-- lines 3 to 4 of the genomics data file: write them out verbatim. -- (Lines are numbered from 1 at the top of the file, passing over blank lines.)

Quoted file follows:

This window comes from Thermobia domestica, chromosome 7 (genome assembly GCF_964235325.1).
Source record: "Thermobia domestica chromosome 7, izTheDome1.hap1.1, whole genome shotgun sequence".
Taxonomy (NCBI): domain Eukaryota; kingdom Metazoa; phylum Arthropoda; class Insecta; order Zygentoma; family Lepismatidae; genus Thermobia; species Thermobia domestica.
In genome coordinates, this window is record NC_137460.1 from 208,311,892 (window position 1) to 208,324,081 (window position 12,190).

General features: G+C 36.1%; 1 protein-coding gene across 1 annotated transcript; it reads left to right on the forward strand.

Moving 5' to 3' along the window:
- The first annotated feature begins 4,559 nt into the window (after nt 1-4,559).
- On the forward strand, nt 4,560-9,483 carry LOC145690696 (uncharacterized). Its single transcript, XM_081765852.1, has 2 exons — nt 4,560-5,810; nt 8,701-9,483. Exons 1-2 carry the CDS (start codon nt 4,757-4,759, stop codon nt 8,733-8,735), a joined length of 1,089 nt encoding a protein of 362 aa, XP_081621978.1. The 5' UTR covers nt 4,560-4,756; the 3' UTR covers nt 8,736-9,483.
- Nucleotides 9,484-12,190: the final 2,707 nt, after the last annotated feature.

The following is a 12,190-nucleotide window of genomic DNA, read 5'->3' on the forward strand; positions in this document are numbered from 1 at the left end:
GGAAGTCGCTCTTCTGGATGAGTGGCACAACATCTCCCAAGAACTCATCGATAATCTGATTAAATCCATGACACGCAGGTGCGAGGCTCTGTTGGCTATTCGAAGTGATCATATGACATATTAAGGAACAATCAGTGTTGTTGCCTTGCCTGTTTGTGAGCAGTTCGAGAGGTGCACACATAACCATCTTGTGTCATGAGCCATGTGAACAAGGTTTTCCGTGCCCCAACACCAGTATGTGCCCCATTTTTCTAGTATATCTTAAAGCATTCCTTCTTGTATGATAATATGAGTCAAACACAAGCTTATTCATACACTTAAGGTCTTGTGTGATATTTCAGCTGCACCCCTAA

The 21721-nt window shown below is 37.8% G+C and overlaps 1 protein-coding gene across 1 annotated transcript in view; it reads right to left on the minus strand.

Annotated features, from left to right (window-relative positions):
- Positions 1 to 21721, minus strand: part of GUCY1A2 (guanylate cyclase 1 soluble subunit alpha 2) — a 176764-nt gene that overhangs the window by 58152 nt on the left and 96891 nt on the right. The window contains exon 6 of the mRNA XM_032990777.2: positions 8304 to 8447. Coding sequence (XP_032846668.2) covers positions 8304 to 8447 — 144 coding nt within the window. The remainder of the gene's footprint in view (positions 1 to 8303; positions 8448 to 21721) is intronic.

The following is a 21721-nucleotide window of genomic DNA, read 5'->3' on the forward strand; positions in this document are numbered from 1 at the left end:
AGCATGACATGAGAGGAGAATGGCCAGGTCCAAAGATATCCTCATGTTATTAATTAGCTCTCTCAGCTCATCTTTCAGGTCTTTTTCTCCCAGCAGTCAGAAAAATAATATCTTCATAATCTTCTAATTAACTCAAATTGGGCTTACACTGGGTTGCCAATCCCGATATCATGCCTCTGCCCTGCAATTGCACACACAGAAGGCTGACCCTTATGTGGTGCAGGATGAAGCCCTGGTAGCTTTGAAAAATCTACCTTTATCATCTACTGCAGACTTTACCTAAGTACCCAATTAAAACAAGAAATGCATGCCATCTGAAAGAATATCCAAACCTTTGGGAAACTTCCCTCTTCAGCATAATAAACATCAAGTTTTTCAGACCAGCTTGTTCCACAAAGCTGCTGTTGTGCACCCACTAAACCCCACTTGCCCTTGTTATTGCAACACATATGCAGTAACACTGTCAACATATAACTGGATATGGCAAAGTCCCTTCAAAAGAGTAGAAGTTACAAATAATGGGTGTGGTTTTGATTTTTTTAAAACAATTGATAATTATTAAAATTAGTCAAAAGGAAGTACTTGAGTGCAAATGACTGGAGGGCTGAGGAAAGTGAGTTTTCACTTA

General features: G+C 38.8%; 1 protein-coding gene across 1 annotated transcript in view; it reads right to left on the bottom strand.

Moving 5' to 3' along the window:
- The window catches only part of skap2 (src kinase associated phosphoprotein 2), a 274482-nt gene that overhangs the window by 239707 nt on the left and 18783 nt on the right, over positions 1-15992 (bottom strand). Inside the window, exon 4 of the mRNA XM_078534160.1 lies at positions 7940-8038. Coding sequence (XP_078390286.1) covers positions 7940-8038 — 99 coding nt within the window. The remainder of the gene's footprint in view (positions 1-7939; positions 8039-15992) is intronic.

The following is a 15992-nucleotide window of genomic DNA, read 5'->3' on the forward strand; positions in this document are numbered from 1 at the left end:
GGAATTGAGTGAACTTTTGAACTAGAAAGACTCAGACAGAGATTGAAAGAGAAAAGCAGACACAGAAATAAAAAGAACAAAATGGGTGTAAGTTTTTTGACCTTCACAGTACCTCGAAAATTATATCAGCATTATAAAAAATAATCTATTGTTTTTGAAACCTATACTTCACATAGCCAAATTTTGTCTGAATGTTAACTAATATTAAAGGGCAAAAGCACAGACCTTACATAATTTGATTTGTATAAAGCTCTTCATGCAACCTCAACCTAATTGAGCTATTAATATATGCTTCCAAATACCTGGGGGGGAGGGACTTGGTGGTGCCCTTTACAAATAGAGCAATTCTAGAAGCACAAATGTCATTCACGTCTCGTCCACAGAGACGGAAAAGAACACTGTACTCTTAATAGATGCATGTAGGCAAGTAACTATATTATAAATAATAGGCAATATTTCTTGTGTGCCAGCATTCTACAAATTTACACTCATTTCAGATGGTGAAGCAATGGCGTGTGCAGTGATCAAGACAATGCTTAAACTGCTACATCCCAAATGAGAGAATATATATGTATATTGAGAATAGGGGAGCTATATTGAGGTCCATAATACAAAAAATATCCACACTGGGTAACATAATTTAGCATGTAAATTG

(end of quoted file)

Taxonomy (NCBI): domain Eukaryota; kingdom Metazoa; phylum Arthropoda; class Insecta; order Zygentoma; family Lepismatidae; genus Thermobia; species Thermobia domestica.
In genome coordinates, this window is record NC_137460.1 from 208,311,892 (window position 1) to 208,324,081 (window position 12,190).